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United Pacific Insurance Co. v. Estate of Angelo Lamanna

Decided: May 1, 1981.


Haines, J.s.c.


The United States Constitution, Art. IV, ยง 1, provides in part that

Full Faith and Credit shall be given in each State to the Public Acts, Capital Records, and Judicial Proceedings of every other State.

Plaintiff United Pacific Insurance Company entered a judgment by confession in Pennsylvania against Angelo Lamanna, who is now deceased, and his wife Rose, in the amount of $30,000. The present suit is based upon that judgment and seeks the entry of a like judgment in New Jersey, with interest.

Plaintiff, acting as surety, executed certain performance bonds in connection with Pennsylvania construction projects, requiring, however, as a condition precedent to its execution of these bonds, the delivery of an indemnity agreement, signed by the Lamannas and others, as security for its undertaking. The required agreement was signed and delivered by the Lamannas. It contained the following provision for the confession of judgment:

In March 1976 plaintiff established a $250,000 loss reserve on one of the bonds and sent a written demand to the Lamannas,

among others, requesting the deposit of an amount sufficient to cover the reserve and any increase thereof. The demand was not honored and United Pacific confessed judgment against the Lamannas in the Court of Common Pleas of Philadelphia County, Commonwealth of Pennsylvania, on December 20, 1976 in the amount of $30,000. The judgment has not been paid.

Cross-motions for summary judgment have been filed. The central facts as to many issues are not in dispute and may be disposed of as questions of law. Judson v. Peoples Bank & Trust Co. of Westfield , 17 N.J. 67 (1954).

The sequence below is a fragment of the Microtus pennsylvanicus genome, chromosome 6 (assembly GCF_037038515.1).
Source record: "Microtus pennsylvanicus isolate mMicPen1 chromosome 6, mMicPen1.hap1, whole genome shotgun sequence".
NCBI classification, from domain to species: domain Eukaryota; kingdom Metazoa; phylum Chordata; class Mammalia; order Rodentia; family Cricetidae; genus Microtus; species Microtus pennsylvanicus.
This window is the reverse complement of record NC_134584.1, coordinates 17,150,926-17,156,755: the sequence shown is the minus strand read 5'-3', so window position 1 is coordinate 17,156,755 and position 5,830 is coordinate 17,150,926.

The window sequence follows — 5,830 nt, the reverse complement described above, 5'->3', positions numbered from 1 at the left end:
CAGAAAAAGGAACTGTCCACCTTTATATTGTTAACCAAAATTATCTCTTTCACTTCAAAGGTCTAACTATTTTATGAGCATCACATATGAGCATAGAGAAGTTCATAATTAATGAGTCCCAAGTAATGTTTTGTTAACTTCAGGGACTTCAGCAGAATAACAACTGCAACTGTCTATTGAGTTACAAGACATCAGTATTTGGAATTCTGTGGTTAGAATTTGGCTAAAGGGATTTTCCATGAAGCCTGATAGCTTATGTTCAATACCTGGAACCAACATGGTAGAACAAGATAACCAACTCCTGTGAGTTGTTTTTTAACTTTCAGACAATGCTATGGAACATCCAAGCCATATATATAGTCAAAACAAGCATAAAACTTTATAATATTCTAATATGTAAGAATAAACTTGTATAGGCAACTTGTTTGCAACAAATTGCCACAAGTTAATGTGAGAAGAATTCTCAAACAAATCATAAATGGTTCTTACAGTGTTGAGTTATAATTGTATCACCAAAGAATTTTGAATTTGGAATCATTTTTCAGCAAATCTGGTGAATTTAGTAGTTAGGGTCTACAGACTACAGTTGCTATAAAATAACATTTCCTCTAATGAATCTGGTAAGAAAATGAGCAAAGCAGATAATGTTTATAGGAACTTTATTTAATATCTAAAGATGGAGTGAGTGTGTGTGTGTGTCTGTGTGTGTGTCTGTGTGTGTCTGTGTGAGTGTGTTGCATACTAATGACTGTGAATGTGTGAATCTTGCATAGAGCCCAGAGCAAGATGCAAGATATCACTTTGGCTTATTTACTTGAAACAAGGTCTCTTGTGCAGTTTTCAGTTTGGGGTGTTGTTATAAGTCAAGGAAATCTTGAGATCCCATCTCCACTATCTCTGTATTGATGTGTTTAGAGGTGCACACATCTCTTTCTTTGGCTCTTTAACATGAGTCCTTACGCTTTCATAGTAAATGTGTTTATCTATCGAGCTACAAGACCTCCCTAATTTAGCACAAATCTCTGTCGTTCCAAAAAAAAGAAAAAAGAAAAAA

I. The Pennsylvania Proceedings

On December 20, 1976 Pennsylvania counsel for United Pacific filed a complaint for confession of judgment in the Court of Common Pleas of Philadelphia County, Pennsylvania, pursuant to Pennsylvania Rule of Civil Procedure 2951(b), and judgment was thereby entered against the Lamannas. On the same date the Pennsylvania prothonotary sent notice of the entry of judgment to the Lamannas, pursuant to Pennsylvania Rule 236. Rose Lamanna denies receipt of the notice. Her husband, Angelo Lamanna, died on February 23, 1977. On August 5, 1977 United Pacific's Pennsylvania counsel wrote to the Lamannas regarding their liability. The letter said, in part: "As you know, judgment has been entered against you in the amount of your liability on the indemnity agreement which you signed . . . ." Additional letters containing similar references to the judgment were sent to the Lamannas on October 21, 1977 and December 22, 1977. Counsel spoke to Rose Lamanna by telephone in December 1977; she acknowledged receiving the correspondence and said she had ignored the letters on the advice of her son. Pennsylvania Rule 2959 permits a defendant against whom a judgment by confession has been entered to obtain relief therefrom by petition. It does not fix a time limit within which such petition must be filed. The Lamannas have never applied for relief under this rule.